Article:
The best places to get advice as a renter.
With more than 600 million blogs across 1.7 billion websites, anything you need to know is most likely out there. The trick is knowing which sites answer your questions best, especially when finding the wrong information is just as easy.
Searching for apartment blogs can bring up an exhaustive list of results. Don’t waste your time combing through them. We’ve done it for you, by tracking down some of the best apartment blogs in a variety of important categories.
Living your best renter’s life
Covering all things relevant to renters, from finding properties to providing the 411 on any related topic, the combination of apartment listings with highly informative blogs, on a single site, is a winning combination for renters.
With a topic list that’s easy to navigate, Rent.com lets you search for just about anything related to apartment living. From finding the right apartment through its tips and listings to decorating and even introducing your pets, you’ll feel prepared to do it all.
The apartment living section of the blog includes a great assortment of pieces that can help you feel at home in a new city as well as deal with the ins and out of apartment life.
Another apartment blog that does a good job of combining the search for a new home with how to live in it, is Apartment Guide. The tips and advice are practical and helpful.
While searching through the blog, make sure to check out the Renter Guides. This collection of resources covers everything from finding affordable housing to being a first-time renter. Resources also cater to a variety of different types of renters, which helps narrow down the information that’s relevant just to you.
Our Little Apartment
For those living a renter’s life on a smaller scale, check out Our Little Apartment. This blog covers successful living in a studio-sized apartment with sections on minimalism and decluttering, two essential needs for living small. The site also provides tips on saving money and living green, all within the framework of minimal square footage.
Decorating and style
Once you find the perfect place to live, the next thing to do is decorate. Apartment blogs are especially helpful in this instance since many people find themselves limited by space or the rules of their property manager.
Even if you can’t put holes in your walls, or paint a feature wall, there are still so many decorating ideas these bloggers are willing to share.
Rooms for Rent
With the tagline of “love the space you live in,” the design blog at Rooms for Rent takes a simplistic approach to decorating with themes like easy elegance. Posted every Wednesday, these blogs give you ideas that are less complicated to execute and are often inspired by the writer’s own style and experience.
Almost Makes Perfect
For some truly adorable, DIY décor ideas, visit the blog on Almost Makes Perfect’s website. The projects on this site cover everything from large wall pieces to how to tie-dye clothing. You can even find instructions for themed crafts to enhance an event or age-appropriate activities to do with kids. With helpful commentary on the best craft supplies to use, you’ll never run out of ideas for your apartment.
Apartment Therapy offers blogs in a variety of categories, but the helpful tips and advice found on its style tab can really help inspire. Ideas range from specific color palettes to use, to strategies for designing your style in a way that shows off your personality. Coverage of specific products to buy, as well as those to ditch, also makes it easier for you to decorate.
Maintaining your space
Even though most apartment buildings have maintenance personnel to help with the big things, other, smaller projects are often up to you. For those never having lived on their own, it’s hard to know what you can do yourself to maintain your space. Apartment blogs can help with quick fixes and tips on ways to live smarter.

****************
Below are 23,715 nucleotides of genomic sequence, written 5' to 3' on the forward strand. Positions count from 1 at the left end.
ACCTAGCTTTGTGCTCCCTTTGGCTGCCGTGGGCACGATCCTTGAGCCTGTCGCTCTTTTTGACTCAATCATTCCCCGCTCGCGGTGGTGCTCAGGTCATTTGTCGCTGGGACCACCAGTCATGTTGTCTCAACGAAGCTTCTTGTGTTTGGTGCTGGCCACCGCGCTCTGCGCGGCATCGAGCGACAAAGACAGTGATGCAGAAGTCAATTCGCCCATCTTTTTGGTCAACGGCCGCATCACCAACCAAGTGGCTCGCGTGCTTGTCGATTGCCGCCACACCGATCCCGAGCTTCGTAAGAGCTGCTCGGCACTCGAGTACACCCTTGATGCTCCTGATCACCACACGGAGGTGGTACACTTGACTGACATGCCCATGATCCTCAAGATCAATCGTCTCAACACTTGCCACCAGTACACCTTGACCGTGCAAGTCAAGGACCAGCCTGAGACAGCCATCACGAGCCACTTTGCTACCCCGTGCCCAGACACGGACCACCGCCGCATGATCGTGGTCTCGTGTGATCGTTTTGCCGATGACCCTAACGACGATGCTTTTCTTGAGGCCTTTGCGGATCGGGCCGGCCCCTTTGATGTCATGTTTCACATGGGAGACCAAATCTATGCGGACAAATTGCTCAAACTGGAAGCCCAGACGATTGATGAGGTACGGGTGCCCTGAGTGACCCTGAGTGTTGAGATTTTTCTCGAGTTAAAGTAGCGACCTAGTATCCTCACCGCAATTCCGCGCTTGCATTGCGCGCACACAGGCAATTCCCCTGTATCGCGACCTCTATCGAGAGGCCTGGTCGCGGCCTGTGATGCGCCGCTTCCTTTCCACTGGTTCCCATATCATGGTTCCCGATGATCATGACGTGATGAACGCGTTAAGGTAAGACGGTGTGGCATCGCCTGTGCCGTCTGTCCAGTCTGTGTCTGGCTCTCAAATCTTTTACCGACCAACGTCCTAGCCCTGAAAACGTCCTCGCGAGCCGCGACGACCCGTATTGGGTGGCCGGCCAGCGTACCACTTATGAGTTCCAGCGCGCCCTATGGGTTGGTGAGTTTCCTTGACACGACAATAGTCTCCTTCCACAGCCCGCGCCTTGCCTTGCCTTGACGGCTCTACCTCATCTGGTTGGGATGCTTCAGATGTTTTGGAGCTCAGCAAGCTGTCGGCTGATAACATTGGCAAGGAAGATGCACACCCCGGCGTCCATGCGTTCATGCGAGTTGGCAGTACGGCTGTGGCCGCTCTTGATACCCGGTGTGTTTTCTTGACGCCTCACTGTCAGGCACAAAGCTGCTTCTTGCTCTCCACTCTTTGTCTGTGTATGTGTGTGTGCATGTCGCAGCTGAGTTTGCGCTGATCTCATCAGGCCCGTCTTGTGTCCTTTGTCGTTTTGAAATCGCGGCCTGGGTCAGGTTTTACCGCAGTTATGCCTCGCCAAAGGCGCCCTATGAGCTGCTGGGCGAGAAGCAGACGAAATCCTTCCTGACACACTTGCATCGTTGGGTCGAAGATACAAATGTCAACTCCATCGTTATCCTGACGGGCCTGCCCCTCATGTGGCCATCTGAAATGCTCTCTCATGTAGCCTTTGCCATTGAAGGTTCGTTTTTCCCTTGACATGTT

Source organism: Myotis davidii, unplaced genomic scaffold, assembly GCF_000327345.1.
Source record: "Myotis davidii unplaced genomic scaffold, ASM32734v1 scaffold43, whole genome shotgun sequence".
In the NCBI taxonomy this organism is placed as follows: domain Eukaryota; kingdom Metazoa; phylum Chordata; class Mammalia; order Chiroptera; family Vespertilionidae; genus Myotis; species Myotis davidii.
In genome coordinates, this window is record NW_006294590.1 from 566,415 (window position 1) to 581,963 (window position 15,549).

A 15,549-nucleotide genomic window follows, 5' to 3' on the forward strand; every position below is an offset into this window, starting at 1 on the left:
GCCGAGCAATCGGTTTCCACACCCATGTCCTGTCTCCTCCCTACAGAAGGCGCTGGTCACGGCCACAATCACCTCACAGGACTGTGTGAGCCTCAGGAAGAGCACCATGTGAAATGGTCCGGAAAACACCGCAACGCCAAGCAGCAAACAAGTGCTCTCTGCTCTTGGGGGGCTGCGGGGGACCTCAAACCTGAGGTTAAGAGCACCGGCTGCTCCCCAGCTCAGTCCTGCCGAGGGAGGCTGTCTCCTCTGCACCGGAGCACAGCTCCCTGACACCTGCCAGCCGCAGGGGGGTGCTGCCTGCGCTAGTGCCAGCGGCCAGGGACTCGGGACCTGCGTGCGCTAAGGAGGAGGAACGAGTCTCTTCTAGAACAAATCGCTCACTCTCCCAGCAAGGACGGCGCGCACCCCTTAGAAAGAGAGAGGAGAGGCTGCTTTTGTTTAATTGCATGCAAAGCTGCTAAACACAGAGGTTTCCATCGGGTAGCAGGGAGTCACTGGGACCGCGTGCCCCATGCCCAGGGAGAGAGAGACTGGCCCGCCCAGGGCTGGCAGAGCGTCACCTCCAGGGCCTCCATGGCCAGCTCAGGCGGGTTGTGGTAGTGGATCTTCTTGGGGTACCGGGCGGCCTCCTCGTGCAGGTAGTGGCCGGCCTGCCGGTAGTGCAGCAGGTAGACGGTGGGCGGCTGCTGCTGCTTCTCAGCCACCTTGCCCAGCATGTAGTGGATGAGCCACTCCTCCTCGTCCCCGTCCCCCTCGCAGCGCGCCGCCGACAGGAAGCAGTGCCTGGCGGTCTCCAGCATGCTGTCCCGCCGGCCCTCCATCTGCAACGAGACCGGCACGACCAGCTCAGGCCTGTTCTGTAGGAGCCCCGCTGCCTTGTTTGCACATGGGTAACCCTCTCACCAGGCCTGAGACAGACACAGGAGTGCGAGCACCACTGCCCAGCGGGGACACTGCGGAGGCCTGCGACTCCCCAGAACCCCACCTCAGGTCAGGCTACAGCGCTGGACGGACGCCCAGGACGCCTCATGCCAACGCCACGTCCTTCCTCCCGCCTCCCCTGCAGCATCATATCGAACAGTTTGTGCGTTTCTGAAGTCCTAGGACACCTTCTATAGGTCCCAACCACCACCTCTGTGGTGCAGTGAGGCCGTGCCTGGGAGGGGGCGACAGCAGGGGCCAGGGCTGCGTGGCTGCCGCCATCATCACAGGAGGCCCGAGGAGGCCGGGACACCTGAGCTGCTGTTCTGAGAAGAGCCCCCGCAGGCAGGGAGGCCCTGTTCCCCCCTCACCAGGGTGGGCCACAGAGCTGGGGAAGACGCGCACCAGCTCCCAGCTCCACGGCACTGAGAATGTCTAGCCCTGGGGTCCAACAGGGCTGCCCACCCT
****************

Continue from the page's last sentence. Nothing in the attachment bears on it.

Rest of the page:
Modernize is a site with blogs mostly geared toward those living in a house, but don’t let that dissuade you from its hidden gem potential. Many of the maintenance tips and advice on creating a more energy-efficient space can translate into apartment living.
The site even has an entire category dedicated to efficiency with posts on energy consumption, preparing for natural disasters and tips on lowering utility bills.
While not specifically an apartment blog, Bob Vila has helped people fix things on their own for decades. His brand is reliable, and his blog is so helpful when it comes to apartment maintenance. The quick tips section features help on dealing with insects, picks on which cleaning tools are best around the house and even which pet hair removers really work. If you want to know more about how to clean, fix or solve a common at-home problem, Bob’s your guy.
Nailing the how-tos
Most apartment blogs will have at least a few how-to posts, but some do better at including them than others. These sites offer a lot of informative content to help you live your best, and often safest, life.
The Spruce if full of valuable resources, but check out the portion of its blog devoted to home repair. Don’t let the title fool you into thinking it’s just about big projects and renovations. The “how-to” list of blogs includes things like finding a good plumber or what kitchen problems need addressing ASAP. While some of the informative blogs may require you to put in a maintenance call, the how-tos can help you better access the situation.
It may sound like a funny name for a blog, but it always pays to be prepared. Many apartment dwellers are living on their own for the first time, and lack the experience in dealing with many situations on their own. This blog can help you prepare to stay cool during a power outage or figure out how to check on the safety of your hand sanitizer. Focused primarily on dealing with larger-scale issues, this site also has a lot of helpful information in dealing with coronavirus.
Entertaining friends and family
Keeping things fresh when you have friends and family over is important. Many apartment blogs will focus on ideas related to the holidays, but what about everyday get-togethers? It’s good to have a few blogs in your back pocket that can really help make an impact, even at the last minute.
The entertaining section of the Apt. 34 blog is not only full of beautiful pictures but has functional articles that will make you the host with the most. Nobody ever wants to do the same old thing when friends come over. This blog spices things up a little. Serve a homemade cake for dessert or set a table that will wow.